My Least Favorite EMR Vendor Sales Line

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A feature of every EMR vendor is a whole multitude of sales lines. If you’ve ever talked to a EMR sales person, you know what I’m talking about. This isn’t really unique to EMR sales. The same can be said of most software that’s trying to solve complex problems.

Well, there’s one EMR vendor sales line that gets on my nerves more than any other line. Let’s take a demo of an EMR vendor’s templates. Now here’s the line that I absolutely abhor:

“You can make it do whatever you want.”

Hearing this is like hearing fingernails on a chalkboard for me. Certainly, the intent of their comment is that the EMR template creation is really flexible (and it very well might be). However, the superlative “whatever” is just wrong. Every software system has limitations and I can guarantee you that if you really start using an EMR system you’re going to bump into those limitations.

I guess my problem is using superlatives like whatever, any, all, always, etc. is just misleading and leads to what I call EMR sales miscommunication. Anytime you hear one of those things during an EMR demo (or even during an EMR training) you better start asking lots of questions.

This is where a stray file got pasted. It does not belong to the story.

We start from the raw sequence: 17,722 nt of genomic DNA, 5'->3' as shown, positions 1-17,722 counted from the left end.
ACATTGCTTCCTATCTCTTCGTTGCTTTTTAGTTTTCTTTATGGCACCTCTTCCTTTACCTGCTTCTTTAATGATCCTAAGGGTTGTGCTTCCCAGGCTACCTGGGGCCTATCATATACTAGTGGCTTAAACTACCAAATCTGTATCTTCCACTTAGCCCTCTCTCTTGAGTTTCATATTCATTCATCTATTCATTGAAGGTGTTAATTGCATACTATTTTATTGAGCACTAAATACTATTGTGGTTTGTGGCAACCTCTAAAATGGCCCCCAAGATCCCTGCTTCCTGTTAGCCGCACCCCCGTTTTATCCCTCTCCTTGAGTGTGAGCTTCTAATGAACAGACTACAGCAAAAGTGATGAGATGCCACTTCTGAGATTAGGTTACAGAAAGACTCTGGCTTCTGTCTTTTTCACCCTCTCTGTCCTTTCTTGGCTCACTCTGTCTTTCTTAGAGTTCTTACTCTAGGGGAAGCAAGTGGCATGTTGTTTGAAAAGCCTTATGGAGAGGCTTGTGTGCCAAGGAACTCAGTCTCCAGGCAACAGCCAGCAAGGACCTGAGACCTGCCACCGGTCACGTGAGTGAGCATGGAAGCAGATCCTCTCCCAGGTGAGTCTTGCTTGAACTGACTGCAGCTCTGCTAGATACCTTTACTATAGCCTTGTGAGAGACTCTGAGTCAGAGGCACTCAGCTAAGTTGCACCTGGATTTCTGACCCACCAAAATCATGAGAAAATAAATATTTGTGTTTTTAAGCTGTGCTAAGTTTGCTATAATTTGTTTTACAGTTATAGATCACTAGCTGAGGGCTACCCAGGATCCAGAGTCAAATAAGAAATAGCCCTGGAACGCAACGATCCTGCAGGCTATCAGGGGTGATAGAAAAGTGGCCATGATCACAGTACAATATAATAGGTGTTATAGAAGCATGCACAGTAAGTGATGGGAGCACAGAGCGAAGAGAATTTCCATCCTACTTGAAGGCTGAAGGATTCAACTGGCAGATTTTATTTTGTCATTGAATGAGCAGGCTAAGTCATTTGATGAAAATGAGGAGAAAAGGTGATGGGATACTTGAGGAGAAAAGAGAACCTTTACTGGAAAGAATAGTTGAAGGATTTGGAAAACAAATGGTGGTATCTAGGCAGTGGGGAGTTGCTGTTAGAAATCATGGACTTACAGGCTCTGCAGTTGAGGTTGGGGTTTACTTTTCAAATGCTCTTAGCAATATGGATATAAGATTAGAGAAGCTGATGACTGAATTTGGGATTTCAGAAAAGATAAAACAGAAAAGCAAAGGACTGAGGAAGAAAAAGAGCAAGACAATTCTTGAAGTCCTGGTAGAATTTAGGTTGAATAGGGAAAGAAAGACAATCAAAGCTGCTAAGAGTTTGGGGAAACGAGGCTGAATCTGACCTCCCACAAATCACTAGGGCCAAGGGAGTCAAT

Of course, these superlatives do a lot better job selling EMR software. I guess that’s why I’ll never be an EMR salesperson. Maybe it’s also why people seem to like reading my EMR blog posts.

May 26, 2009 I Written By

John Lynn is the Founder of the HealthcareScene.com blog network which currently consists of 15 blogs containing almost 6000 articles with John having written over 3000 of the articles himself. These EMR and Healthcare IT related articles have been viewed over 14 million times. John also manages Healthcare IT Central and Healthcare IT Today, the leading career Health IT job board and blog. John launched two new companies: InfluentialNetworks.com and Physia.com, and is an advisor to docBeat. John is highly involved in social media, and in addition to his blogs can also be found on Twitter: @techguy and @ehrandhit and Google Plus. Healthcare Scene can be found on Google+ as well.

Government Shouldn’t Talk about Ill Defined EHR Term